“Those models still use the traditional way of deploying technology—at the end of that process, you find an integrator with allegiance to an OEM and the same billing model,” replied Kerr. “Formic is unique. We're a financing company mixed with an engineering company. We also do scoping and systems design before deployment. We bundle all of it, so it's not just a different way of paying for equipment.”

“We purchase, integrate, and maintain robots from top OEMs at scale,” he added. “No manufacturer wakes up thinking, 'I want this piece of equipment.' Whatever a company needs done—say, a certain number of picks per hour—if it doesn't do what you say it does, you pay nothing.”

“We abstract a lot of engineering complexity,” Farid said. “Because we own and operate equipment in lots of faciliites, we can move things around. Even it it costs more upfront, we can keep using it over a period of years. It's easier and cheaper to manage and maintain.”

“A lof of the systems we're working on are system-agnostic,” said Kerr. “We use third-party 3D scanning tools for measurements and surroundings, which takes the burden off of integrators. We also deploy edge devices that can capture analytics that can be put on a dashboard.”

“They flag us if something goes wrong—we have five layers of triage and maintenance to maximize uptime,” he said. “They include 24/7 remote monitoring and troubleshooting, fixing something on site, sending a problem to systems integrators, and for more extreme cases, figuring out what's covered and just replacing a broken part ASAP.”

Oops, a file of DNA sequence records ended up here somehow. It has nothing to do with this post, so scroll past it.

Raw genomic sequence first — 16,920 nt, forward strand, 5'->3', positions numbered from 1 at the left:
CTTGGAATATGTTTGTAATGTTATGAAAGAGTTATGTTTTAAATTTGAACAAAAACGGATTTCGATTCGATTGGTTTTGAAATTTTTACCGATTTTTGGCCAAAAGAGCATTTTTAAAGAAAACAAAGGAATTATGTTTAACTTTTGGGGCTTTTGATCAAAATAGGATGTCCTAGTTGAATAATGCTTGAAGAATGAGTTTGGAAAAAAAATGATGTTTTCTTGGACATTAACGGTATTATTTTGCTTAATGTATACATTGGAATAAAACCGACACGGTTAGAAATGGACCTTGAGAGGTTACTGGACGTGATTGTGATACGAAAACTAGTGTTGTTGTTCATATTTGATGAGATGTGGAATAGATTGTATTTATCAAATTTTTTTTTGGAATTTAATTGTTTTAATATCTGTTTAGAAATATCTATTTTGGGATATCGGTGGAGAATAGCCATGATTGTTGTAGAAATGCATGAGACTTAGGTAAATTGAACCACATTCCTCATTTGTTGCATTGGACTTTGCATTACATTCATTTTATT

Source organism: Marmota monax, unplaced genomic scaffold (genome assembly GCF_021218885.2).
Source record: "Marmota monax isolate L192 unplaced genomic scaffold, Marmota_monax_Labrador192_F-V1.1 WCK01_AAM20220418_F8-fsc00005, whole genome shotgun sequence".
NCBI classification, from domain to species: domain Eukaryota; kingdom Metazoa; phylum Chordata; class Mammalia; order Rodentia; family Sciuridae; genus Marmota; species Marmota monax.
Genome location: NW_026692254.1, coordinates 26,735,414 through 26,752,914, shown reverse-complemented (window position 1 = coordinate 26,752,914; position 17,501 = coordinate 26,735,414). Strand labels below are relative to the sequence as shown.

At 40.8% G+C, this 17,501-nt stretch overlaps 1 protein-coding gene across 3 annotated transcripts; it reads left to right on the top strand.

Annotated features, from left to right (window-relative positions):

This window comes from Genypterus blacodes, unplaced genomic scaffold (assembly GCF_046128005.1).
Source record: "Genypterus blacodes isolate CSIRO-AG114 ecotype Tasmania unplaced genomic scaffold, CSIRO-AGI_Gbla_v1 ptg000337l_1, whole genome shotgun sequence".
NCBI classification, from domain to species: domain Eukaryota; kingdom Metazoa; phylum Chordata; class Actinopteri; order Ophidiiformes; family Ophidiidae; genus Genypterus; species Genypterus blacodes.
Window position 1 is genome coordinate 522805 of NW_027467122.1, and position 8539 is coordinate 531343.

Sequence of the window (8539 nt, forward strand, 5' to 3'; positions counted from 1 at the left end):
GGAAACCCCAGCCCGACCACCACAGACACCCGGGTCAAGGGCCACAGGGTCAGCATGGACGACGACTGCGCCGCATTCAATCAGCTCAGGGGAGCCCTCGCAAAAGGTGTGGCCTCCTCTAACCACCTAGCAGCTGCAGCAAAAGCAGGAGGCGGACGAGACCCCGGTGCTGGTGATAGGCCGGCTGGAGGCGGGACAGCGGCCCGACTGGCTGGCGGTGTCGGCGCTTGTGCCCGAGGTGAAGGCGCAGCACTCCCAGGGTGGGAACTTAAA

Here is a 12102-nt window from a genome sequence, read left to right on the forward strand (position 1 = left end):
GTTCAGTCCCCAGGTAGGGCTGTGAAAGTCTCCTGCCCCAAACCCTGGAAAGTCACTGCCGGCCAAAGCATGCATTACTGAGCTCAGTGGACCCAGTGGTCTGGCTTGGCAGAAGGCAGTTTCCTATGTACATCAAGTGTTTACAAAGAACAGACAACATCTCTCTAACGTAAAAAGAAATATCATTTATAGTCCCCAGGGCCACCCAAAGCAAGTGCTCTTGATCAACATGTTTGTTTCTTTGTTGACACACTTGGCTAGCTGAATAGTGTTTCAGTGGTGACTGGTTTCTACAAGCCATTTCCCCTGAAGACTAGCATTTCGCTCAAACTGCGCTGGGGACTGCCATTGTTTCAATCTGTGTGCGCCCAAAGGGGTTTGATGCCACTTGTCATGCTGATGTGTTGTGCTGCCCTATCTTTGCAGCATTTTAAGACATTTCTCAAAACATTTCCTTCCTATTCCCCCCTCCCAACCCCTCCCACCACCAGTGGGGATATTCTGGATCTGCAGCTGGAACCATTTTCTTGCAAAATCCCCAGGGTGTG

Formic takes on financial risk

“We offer systems at a low hourly rate with guaranteed performance and SLAs [service-level agreements],” Kerr explained. “We assume all the risk and abstract the financing.”

“The way our customers describe it, we have 'skin in the game,' compared with integrators that rent equipment,” said Farid. “We're still on the hook to pay for a conveyor or robot arm. We own and operate the equipment. You only pay us if and when it works. It's a completely different paradgim. A traditional integrator will charge you hourly, both for designing an implementation and again to fix it.”

With a financing-as-a-service model, Formic must deal with chief financial officers as well as chief technology officers.

“It's a lot to get the financing and engineering right,” Farid acknowledged. “We're building two businesses at the same time. Jack [Wagler], our vice president of finance, spent five years growing the asset finance group at Ernst & Young. Gary [Young, senior credit officer] did work with Caterpillar and Dell, so we have a lot of experience. We have a $100 million debt facility.”

“Formic's costs are predictable— we don't charge line items,” Kerr said. “We transition customers to an easy model. There's no CAPEX, and we're able to come in 42% below what facilites do today with manual labor.”

“We've built an instrument to make it as simple as possible,” he said. “We deal with hard and soft costs, deal terms, and desired hours or shifts per week to make the financing beneath easier.”

Vendor-neutral expertise